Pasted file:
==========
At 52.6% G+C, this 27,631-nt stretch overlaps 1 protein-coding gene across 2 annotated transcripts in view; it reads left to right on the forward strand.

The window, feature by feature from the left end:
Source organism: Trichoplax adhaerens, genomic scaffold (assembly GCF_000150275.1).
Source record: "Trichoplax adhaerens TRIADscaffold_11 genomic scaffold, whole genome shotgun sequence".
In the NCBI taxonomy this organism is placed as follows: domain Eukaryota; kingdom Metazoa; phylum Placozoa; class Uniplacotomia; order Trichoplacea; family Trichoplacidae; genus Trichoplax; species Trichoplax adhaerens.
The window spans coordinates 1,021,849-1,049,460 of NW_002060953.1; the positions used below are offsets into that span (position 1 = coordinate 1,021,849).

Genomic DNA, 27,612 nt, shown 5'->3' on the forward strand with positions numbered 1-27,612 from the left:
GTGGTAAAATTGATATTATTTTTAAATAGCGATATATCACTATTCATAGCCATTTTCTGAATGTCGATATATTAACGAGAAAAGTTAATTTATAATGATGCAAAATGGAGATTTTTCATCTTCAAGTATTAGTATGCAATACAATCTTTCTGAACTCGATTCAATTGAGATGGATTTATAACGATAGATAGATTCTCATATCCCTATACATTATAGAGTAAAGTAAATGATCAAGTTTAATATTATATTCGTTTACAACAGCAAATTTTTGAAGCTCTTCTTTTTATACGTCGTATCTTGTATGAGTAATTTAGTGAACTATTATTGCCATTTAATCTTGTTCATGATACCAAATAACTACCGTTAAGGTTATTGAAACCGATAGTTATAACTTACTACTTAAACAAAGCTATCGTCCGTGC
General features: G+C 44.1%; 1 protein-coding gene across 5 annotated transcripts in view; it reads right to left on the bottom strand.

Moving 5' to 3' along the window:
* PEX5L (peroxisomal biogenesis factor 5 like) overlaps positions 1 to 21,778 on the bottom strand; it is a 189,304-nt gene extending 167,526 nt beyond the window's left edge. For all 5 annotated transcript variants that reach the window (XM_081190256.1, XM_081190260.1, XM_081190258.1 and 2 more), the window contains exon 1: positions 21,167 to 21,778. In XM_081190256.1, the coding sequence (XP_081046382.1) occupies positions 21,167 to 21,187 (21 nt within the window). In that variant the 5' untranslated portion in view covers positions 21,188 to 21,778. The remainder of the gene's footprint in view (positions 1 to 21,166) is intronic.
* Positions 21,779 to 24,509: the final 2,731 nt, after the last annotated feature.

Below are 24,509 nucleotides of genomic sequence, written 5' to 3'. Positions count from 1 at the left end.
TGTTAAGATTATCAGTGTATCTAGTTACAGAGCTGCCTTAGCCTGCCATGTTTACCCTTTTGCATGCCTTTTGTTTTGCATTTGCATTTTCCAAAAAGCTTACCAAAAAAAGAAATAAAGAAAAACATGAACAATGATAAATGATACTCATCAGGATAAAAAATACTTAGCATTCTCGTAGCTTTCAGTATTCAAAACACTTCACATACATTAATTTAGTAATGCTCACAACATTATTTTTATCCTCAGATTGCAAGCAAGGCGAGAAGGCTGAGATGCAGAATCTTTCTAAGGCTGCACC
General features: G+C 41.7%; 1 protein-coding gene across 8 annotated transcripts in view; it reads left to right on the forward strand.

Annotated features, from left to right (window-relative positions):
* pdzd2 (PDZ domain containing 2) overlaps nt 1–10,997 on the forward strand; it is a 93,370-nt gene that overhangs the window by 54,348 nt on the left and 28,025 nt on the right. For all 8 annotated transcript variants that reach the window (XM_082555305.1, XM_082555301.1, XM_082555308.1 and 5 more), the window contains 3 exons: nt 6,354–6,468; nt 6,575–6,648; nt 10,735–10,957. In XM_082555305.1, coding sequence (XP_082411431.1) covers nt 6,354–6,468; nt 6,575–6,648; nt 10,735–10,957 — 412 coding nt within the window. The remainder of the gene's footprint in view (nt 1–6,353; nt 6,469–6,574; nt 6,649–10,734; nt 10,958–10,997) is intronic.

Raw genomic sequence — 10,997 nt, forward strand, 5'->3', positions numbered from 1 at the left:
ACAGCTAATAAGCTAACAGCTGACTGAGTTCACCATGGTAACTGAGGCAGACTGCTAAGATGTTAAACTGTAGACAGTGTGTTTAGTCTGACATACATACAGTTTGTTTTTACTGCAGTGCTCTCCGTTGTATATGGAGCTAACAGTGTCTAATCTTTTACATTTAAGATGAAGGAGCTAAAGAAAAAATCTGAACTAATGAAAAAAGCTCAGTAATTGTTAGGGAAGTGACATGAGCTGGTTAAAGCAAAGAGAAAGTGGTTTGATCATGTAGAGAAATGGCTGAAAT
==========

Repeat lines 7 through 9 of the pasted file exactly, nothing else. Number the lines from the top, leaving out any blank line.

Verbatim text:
Genomic DNA, 27,612 nt, shown 5'->3' on the forward strand with positions numbered 1-27,612 from the left:
GTGGTAAAATTGATATTATTTTTAAATAGCGATATATCACTATTCATAGCCATTTTCTGAATGTCGATATATTAACGAGAAAAGTTAATTTATAATGATGCAAAATGGAGATTTTTCATCTTCAAGTATTAGTATGCAATACAATCTTTCTGAACTCGATTCAATTGAGATGGATTTATAACGATAGATAGATTCTCATATCCCTATACATTATAGAGTAAAGTAAATGATCAAGTTTAATATTATATTCGTTTACAACAGCAAATTTTTGAAGCTCTTCTTTTTATACGTCGTATCTTGTATGAGTAATTTAGTGAACTATTATTGCCATTTAATCTTGTTCATGATACCAAATAACTACCGTTAAGGTTATTGAAACCGATAGTTATAACTTACTACTTAAACAAAGCTATCGTCCGTGC
General features: G+C 44.1%; 1 protein-coding gene across 5 annotated transcripts in view; it reads right to left on the bottom strand.